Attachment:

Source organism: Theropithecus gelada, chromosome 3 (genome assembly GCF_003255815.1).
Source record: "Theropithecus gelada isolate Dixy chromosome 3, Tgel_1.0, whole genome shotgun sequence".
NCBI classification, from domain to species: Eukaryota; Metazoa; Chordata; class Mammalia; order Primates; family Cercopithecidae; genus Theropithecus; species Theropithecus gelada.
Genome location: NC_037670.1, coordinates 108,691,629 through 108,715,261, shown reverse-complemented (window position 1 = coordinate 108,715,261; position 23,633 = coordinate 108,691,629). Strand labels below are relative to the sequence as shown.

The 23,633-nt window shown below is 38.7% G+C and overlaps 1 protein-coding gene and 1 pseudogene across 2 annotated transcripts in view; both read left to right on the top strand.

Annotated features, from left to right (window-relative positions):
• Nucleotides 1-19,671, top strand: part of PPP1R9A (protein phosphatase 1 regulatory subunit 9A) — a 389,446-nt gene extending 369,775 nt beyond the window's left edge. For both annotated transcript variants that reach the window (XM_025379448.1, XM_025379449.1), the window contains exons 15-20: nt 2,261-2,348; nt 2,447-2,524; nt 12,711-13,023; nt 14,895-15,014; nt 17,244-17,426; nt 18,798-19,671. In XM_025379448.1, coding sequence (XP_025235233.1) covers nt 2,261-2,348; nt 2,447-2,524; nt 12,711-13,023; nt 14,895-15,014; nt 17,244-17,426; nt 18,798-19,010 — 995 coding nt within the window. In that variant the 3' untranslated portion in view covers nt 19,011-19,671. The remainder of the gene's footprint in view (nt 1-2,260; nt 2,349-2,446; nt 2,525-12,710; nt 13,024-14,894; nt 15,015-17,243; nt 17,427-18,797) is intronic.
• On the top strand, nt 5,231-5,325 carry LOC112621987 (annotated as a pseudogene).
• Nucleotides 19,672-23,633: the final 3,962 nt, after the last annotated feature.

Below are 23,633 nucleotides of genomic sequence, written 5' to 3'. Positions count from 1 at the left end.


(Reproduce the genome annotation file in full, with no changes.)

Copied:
Source organism: Theropithecus gelada, chromosome 3 (genome assembly GCF_003255815.1).
Source record: "Theropithecus gelada isolate Dixy chromosome 3, Tgel_1.0, whole genome shotgun sequence".
NCBI classification, from domain to species: Eukaryota; Metazoa; Chordata; class Mammalia; order Primates; family Cercopithecidae; genus Theropithecus; species Theropithecus gelada.
Genome location: NC_037670.1, coordinates 108,691,629 through 108,715,261, shown reverse-complemented (window position 1 = coordinate 108,715,261; position 23,633 = coordinate 108,691,629). Strand labels below are relative to the sequence as shown.

The 23,633-nt window shown below is 38.7% G+C and overlaps 1 protein-coding gene and 1 pseudogene across 2 annotated transcripts in view; both read left to right on the top strand.

Annotated features, from left to right (window-relative positions):
• Nucleotides 1-19,671, top strand: part of PPP1R9A (protein phosphatase 1 regulatory subunit 9A) — a 389,446-nt gene extending 369,775 nt beyond the window's left edge. For both annotated transcript variants that reach the window (XM_025379448.1, XM_025379449.1), the window contains exons 15-20: nt 2,261-2,348; nt 2,447-2,524; nt 12,711-13,023; nt 14,895-15,014; nt 17,244-17,426; nt 18,798-19,671. In XM_025379448.1, coding sequence (XP_025235233.1) covers nt 2,261-2,348; nt 2,447-2,524; nt 12,711-13,023; nt 14,895-15,014; nt 17,244-17,426; nt 18,798-19,010 — 995 coding nt within the window. In that variant the 3' untranslated portion in view covers nt 19,011-19,671. The remainder of the gene's footprint in view (nt 1-2,260; nt 2,349-2,446; nt 2,525-12,710; nt 13,024-14,894; nt 15,015-17,243; nt 17,427-18,797) is intronic.
• On the top strand, nt 5,231-5,325 carry LOC112621987 (annotated as a pseudogene).
• Nucleotides 19,672-23,633: the final 3,962 nt, after the last annotated feature.

Below are 23,633 nucleotides of genomic sequence, written 5' to 3'. Positions count from 1 at the left end.